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The Ties That Bind: Is Your Arbitration Agreement Enforceable and Binding

Posted In Employment Law

Arbitration agreements are effective mechanisms to resolve employment disputes more efficiently and affordably than traditional litigation.  They are becoming standard practice in most at-will employment situations, and for good reason.  They provide a simple and informal way to resolve employment disputes, as they are relatively inexpensive, more expedient, and reduce legal costs by avoiding the expense of litigation.  Most employers have either already implemented an arbitration agreement program for their employees or have considered it.  But are they enforceable? 

                The answer, fortunately, is yes, but it is important to keep in mind the most basic characteristic of arbitration agreements—they are contracts.  Both Federal and State laws foster a strong policy favoring arbitration, but each provides that the enforceability of agreements requiring arbitration for work-related disputes will be determined by applicable state law regarding contract principles.[1]  For instance Kentucky law, similar to most states, provides that written agreements to submit to arbitration are “enforceable and irrevocable, save upon such grounds as exist at law for the revocation of any contract”.[2]  In essence, if the agreement constitutes a valid contract, then it is an enforceable arbitration agreement.  But what are the grounds that exist for the revocation of a contract—an arbitration agreement?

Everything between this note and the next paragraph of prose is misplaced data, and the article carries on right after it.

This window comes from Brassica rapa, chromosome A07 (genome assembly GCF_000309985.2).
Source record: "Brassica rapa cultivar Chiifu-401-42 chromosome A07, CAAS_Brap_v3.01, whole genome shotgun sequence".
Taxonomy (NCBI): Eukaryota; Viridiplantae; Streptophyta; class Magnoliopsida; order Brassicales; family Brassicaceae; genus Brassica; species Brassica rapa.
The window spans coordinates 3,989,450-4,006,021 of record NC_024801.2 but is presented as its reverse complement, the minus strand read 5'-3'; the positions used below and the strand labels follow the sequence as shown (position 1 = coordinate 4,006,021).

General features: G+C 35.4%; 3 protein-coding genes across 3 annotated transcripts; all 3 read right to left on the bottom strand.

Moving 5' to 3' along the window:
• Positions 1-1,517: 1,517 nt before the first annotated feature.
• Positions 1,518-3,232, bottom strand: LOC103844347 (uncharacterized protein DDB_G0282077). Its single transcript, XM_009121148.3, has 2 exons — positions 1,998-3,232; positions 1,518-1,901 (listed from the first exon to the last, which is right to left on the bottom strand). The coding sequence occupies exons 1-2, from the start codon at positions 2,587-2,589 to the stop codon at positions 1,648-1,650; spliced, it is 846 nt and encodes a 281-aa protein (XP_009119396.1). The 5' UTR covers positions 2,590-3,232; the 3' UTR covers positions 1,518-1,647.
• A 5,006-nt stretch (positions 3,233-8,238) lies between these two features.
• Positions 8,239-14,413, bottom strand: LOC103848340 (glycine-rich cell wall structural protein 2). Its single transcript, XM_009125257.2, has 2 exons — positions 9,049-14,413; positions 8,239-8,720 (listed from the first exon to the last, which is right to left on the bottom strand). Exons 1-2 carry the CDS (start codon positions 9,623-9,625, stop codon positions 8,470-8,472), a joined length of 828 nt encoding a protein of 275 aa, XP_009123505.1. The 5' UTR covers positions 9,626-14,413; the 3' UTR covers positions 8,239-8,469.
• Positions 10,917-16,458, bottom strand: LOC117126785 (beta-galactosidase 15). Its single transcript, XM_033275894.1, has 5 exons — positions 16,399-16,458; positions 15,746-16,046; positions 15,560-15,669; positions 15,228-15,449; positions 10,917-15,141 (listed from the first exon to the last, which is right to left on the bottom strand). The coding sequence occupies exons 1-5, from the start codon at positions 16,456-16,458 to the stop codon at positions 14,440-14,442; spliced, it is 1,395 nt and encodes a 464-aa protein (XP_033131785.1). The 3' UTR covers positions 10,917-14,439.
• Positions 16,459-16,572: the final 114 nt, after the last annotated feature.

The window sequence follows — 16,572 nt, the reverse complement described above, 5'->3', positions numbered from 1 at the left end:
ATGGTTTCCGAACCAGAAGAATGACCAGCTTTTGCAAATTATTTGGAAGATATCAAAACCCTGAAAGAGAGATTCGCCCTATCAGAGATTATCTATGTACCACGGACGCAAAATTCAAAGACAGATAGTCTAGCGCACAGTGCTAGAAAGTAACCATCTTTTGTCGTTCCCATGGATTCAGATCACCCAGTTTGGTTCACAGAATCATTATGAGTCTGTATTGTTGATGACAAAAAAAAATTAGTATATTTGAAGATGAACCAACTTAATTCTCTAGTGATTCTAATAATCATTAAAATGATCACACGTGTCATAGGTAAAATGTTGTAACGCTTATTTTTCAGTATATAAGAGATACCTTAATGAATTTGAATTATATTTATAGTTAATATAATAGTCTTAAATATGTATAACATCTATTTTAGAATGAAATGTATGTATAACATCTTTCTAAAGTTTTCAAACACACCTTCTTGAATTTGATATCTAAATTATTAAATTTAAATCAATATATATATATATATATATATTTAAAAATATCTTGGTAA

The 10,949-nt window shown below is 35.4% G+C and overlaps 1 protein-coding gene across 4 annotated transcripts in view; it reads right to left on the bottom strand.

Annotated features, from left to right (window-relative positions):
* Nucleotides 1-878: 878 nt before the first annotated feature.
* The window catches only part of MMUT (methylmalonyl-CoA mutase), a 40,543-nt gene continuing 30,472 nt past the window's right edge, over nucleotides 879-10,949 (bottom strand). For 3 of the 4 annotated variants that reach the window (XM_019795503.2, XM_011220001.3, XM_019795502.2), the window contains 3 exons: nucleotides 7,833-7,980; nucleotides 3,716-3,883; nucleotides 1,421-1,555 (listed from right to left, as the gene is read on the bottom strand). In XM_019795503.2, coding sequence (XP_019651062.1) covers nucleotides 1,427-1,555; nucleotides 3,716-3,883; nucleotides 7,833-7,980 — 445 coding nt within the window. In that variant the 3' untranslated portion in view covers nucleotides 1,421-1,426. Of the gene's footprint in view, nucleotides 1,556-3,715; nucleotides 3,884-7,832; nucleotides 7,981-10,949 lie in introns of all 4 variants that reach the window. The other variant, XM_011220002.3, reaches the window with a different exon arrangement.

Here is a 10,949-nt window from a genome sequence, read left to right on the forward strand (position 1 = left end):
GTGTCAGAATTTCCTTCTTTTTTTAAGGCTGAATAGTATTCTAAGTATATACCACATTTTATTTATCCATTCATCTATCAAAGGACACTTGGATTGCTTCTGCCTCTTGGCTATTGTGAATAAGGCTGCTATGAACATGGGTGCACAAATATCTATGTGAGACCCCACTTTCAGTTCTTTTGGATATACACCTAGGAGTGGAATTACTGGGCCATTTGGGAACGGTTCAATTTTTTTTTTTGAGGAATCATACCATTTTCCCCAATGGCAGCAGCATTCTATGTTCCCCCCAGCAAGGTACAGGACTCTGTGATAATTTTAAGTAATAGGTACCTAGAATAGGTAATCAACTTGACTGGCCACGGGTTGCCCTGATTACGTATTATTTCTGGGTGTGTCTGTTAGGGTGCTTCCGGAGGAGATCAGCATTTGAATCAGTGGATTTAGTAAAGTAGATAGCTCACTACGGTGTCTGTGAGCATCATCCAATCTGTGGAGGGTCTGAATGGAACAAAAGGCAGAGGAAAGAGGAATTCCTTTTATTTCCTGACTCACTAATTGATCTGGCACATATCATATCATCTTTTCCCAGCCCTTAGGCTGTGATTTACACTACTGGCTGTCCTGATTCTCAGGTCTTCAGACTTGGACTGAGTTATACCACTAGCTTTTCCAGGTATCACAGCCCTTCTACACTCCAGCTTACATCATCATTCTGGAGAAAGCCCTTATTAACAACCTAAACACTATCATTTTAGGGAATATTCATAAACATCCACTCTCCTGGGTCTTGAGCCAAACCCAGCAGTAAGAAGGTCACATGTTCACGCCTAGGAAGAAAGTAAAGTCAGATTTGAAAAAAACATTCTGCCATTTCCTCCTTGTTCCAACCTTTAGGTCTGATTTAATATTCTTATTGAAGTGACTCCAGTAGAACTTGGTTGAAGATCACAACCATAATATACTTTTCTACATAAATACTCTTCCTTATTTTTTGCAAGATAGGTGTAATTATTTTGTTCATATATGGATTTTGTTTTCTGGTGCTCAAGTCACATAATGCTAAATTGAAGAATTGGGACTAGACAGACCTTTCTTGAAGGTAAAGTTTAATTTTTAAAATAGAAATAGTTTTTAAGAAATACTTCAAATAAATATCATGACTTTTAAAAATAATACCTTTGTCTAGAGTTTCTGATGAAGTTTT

The majority of published case law suggests that arbitration agreements are most commonly challenged on the basis that they lack mutuality of contract, lack adequate consideration for the contract, or are unconscionable.   These tripping blocks can be easily avoided by drafting a carefully-worded arbitration agreement and providing employees ample notice and opportunity to review the agreement. 

Some things to keep in mind in drafting and implementing arbitration agreements:

                Both parties to the contract must be mutually bound to arbitrate—the agreement must not permit the employer to litigate, while limiting the employee to arbitration as his or her only means for dispute resolution.  In addition, an employer can take certain actions to make contracts with their employees more mutual. For example, the contract may provide that both the employee and the employer share the same right to select or reject the arbitrator; the employer will pay for arbitration expenses; the arbitration will be held at a place agreed upon or convenient to the employee; and that the employee is guaranteed the right to an attorney throughout arbitration.